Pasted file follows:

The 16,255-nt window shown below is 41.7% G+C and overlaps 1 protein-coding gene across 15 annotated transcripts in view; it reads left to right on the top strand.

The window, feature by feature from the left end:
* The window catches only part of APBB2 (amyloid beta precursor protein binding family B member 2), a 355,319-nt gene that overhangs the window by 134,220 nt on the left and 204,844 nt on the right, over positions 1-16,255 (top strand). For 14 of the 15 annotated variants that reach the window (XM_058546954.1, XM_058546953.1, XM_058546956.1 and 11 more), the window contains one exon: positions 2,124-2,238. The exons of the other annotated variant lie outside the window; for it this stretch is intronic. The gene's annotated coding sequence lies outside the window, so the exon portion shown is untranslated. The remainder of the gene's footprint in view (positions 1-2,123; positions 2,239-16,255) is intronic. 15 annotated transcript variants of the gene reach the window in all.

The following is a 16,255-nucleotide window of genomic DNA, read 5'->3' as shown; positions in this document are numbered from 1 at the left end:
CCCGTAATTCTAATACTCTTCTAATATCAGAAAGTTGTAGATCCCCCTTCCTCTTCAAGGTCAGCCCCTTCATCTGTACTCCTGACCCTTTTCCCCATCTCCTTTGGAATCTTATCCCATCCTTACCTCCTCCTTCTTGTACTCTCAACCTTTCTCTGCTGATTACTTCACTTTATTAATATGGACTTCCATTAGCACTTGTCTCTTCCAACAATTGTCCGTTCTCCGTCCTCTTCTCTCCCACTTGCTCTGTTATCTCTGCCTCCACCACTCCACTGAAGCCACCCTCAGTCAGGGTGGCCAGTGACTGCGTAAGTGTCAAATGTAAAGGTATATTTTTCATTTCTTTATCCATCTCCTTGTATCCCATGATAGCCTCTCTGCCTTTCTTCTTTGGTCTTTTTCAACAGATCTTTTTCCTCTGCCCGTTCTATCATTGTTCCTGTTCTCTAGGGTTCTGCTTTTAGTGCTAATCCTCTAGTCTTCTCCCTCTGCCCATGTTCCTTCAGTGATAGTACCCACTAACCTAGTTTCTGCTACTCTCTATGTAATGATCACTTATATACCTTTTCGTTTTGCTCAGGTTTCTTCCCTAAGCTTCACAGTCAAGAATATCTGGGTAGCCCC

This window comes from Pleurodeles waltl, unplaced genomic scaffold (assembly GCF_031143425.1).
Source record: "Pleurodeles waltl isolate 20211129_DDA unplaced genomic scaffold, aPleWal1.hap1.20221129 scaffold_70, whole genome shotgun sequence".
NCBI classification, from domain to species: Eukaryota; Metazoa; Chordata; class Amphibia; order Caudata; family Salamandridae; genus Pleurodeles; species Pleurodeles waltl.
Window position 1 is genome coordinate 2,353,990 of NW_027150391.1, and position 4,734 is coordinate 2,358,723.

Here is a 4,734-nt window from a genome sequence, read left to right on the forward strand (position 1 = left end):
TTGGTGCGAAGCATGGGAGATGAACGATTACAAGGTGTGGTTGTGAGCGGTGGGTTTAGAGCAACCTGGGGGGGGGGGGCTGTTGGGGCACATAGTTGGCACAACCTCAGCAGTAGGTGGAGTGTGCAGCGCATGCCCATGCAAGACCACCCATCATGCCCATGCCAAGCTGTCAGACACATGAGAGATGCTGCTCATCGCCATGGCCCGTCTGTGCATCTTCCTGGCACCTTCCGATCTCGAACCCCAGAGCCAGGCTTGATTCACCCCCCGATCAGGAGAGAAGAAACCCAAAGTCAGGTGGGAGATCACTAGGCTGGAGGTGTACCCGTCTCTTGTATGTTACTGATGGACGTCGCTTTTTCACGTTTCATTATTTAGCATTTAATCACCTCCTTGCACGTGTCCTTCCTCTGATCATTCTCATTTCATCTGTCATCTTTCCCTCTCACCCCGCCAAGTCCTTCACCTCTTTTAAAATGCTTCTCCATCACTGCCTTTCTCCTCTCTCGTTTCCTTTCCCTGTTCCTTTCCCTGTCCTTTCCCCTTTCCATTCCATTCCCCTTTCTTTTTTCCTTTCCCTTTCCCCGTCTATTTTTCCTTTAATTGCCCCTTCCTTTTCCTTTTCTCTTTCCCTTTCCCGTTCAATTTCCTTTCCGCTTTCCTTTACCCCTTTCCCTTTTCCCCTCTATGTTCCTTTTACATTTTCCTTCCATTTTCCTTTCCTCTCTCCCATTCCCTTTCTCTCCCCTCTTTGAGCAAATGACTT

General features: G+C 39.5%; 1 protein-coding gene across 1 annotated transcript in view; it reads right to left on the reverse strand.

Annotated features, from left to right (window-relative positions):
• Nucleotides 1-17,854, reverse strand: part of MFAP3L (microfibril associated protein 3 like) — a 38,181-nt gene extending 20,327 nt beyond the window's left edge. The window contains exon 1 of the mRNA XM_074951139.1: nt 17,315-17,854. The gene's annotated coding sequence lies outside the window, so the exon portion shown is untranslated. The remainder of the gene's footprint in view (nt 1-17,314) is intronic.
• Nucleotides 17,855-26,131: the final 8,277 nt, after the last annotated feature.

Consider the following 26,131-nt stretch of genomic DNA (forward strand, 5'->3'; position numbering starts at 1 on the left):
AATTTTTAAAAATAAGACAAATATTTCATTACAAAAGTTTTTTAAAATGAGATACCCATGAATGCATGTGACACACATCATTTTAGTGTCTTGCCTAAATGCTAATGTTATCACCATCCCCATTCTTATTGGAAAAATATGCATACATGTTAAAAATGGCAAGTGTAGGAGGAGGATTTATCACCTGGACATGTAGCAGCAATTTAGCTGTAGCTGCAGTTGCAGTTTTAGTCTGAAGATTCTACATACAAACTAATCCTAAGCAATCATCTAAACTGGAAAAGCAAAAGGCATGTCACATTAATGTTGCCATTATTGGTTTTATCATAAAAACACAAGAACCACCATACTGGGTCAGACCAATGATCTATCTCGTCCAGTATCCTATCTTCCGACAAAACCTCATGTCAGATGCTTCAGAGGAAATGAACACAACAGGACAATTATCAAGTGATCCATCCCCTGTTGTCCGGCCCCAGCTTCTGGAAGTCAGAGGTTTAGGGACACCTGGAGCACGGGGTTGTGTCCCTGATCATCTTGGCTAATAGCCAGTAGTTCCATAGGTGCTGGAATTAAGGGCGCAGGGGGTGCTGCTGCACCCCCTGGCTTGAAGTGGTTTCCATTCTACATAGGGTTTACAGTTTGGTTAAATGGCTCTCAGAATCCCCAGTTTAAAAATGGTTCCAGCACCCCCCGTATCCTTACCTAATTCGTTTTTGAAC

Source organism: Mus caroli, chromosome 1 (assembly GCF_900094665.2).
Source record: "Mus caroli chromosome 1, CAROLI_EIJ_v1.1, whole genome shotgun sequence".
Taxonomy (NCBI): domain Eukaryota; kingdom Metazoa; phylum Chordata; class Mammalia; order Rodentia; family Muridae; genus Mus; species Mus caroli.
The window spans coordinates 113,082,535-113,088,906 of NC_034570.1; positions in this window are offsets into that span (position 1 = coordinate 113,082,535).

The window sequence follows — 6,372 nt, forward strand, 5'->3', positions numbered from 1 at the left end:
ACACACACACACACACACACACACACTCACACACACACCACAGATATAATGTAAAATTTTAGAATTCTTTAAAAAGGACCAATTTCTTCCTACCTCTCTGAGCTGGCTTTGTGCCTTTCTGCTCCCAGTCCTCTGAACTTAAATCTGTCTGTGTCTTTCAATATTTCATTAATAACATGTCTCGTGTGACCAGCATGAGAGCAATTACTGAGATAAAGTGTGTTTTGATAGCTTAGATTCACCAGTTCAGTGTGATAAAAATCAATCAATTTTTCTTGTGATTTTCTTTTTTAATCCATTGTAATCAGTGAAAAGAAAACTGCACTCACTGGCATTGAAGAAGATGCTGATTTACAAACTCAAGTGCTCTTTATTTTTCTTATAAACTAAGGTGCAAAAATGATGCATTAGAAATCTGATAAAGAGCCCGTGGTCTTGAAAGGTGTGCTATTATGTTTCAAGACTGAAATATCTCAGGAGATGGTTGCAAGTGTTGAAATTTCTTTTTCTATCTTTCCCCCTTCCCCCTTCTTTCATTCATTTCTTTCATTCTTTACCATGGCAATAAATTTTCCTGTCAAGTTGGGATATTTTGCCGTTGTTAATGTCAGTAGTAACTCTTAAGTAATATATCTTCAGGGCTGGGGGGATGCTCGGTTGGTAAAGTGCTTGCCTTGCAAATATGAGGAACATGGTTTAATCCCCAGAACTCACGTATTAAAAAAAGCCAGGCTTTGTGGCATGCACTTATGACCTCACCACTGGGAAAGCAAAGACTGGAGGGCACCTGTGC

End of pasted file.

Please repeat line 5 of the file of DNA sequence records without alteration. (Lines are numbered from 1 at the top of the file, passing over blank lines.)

CCCGTAATTCTAATACTCTTCTAATATCAGAAAGTTGTAGATCCCCCTTCCTCTTCAAGGTCAGCCCCTTCATCTGTACTCCTGACCCTTTTCCCCATCTCCTTTGGAATCTTATCCCATCCTTACCTCCTCCTTCTTGTACTCTCAACCTTTCTCTGCTGATTACTTCACTTTATTAATATGGACTTCCATTAGCACTTGTCTCTTCCAACAATTGTCCGTTCTCCGTCCTCTTCTCTCCCACTTGCTCTGTTATCTCTGCCTCCACCACTCCACTGAAGCCACCCTCAGTCAGGGTGGCCAGTGACTGCGTAAGTGTCAAATGTAAAGGTATATTTTTCATTTCTTTATCCATCTCCTTGTATCCCATGATAGCCTCTCTGCCTTTCTTCTTTGGTCTTTTTCAACAGATCTTTTTCCTCTGCCCGTTCTATCATTGTTCCTGTTCTCTAGGGTTCTGCTTTTAGTGCTAATCCTCTAGTCTTCTCCCTCTGCCCATGTTCCTTCAGTGATAGTACCCACTAACCTAGTTTCTGCTACTCTCTATGTAATGATCACTTATATACCTTTTCGTTTTGCTCAGGTTTCTTCCCTAAGCTTCACAGTCAAGAATATCTGGGTAGCCCC